Stress was measured using the German Multidimensional Stress Questionnaire (MSQ-P) [41,42]. Both partners rated how stressful they perceived eight different areas of their life (job/education, social contacts, leisure time, children, family of origin, habitation, finances, daily hassles) within the last twelve months on a 4-point scale ranging from not at all to very. Given that higher perceived stress in one area of life does not need to go along with higher perceived stress in another area of life, we did not calculate the internal consistency of the scale.
Relationship satisfaction was measured using the German version of the Relationship Assessment Scale (RAS; [43,44]. The seven items were rated on a 5-point scale (various anchors depending on the content of the items; e.g., "How often do you wish you had not gotten into this relationship?" (reversely coded)). Internal consistencies for men and women at all five-measurement points were acceptable (Cronbach's α ranging from α = .83 to α = .89).
In order to examine our research questions, we ran longitudinal random effects models for dyadic data with within-person variability for female and male partners at level-1 and between-couples variability across male partners and female partners at level-2 [45–47]. These models treat the three-level data structure (time within partners within couples) as a two-level model with correlations of random effects at level-2 reflecting the dependency due to couple membership. In the estimated models answering research questions 1 and 2, dyadic coping competencies of both partners were entered as person-mean centered predictors at level-1 (effects indicated by β) and grand-mean centered predictors at level-2 (effects indicated by γ). In all tables presenting results, a (actor-effect) indicates a predictor measured for one (male or female) partner and predicting his/her own relationship satisfaction; p (partner-effect) indicates a predictor measured for one partner and predicting the other partner’s relationship satisfaction. Level-1 effects depict the impact of year-specific dyadic coping competencies on relationship satisfaction for that year; level-2 effects depict the impact of overall dyadic coping competencies on the average relationship satisfaction across the years. For both (male and female) partners, there are (level-specific) actor effects depicting the impact of one's own dyadic coping competencies on one's own relationship satisfaction and partner effects depicting the impact of the partner's dyadic coping competencies on one's own relationship satisfaction. Due to the complexity of the models, we first ran models with one dyadic coping competency at a time as predictor in order to shed light on the association of the dyadic coping facet with relationship satisfaction. We then estimated a model with all dyadic coping facets simultaneously to investigate the differential impact of the dyadic coping facets on relationship satisfaction. Finally, we added stress as a predictor at both levels. As these models are extremely complex, we opted for a stepwise modeling strategy (see Fig 1) to identify all necessary effects. In step 1, we modeled the impact of stress on relationship satisfaction at level-1 (yearly level) and -2 (overall level). In step 2, cross-level interactions were added to the model depicting if the impact of yearly stress (level-1) changes for different levels of overall stress (level-2). In Step 3, one of the dyadic coping facets (OSDC, PSDC, and CDC, respectively) was entered as predictor at levels-1 and -2 into the model, depicting yearly-and overall influences. Step 4 consists of many "sub-steps" where we tested interactions of stress and the DC facets at level-1 (year-specific interactions), at level-2 (overall interactions), and cross-level interactions (changes in year-specific influences due to overall influences). In step 5, we considered the model of step 3 and added the significant effects of step 4 simultaneously.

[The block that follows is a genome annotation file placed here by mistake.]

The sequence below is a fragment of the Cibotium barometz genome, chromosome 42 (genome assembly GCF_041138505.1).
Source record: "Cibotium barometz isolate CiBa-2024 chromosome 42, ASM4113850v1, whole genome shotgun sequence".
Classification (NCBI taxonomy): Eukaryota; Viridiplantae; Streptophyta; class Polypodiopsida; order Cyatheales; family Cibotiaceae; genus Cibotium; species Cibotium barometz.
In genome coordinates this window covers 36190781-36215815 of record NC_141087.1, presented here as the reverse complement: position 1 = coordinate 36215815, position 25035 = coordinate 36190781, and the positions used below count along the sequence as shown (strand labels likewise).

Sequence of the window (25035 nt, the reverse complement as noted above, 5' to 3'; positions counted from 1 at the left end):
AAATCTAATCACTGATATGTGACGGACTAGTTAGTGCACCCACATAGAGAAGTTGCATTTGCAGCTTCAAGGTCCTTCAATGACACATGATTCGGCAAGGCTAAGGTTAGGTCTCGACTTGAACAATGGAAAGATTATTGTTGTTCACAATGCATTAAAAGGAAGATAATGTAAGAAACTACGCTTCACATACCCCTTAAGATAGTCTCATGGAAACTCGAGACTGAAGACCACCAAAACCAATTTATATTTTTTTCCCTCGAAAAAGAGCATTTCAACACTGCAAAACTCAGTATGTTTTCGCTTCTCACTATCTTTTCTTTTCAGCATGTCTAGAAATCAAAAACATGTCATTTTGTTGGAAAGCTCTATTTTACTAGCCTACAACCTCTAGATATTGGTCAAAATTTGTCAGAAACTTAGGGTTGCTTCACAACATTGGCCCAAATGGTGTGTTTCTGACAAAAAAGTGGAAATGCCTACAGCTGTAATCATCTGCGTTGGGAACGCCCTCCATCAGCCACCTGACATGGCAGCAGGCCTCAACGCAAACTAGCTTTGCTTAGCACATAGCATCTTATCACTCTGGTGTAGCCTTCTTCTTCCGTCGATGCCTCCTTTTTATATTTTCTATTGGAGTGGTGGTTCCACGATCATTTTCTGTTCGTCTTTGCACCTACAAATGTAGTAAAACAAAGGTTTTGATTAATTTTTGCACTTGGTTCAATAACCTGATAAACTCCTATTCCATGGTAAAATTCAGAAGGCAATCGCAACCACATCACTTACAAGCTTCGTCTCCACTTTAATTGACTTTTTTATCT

Step 1: determining the necessary random effects structure with stress as predictor at level-1 and level-2. Step 2: Additionally, integrating cross-level interactions of stress. Step 3: Entering main effects of OSDC at level-1 and level-2. Step 4: incorporating interactions of stress with OSDC separately for level-1 interactions, level-2 interactions, cross-level interactions due to the complexity of the models. Step 5: model with stress at level-1 and level-2, cross-level interaction of stress, main effects of OSDC, and all interaction effects of step 4 that turned significant when entered separately.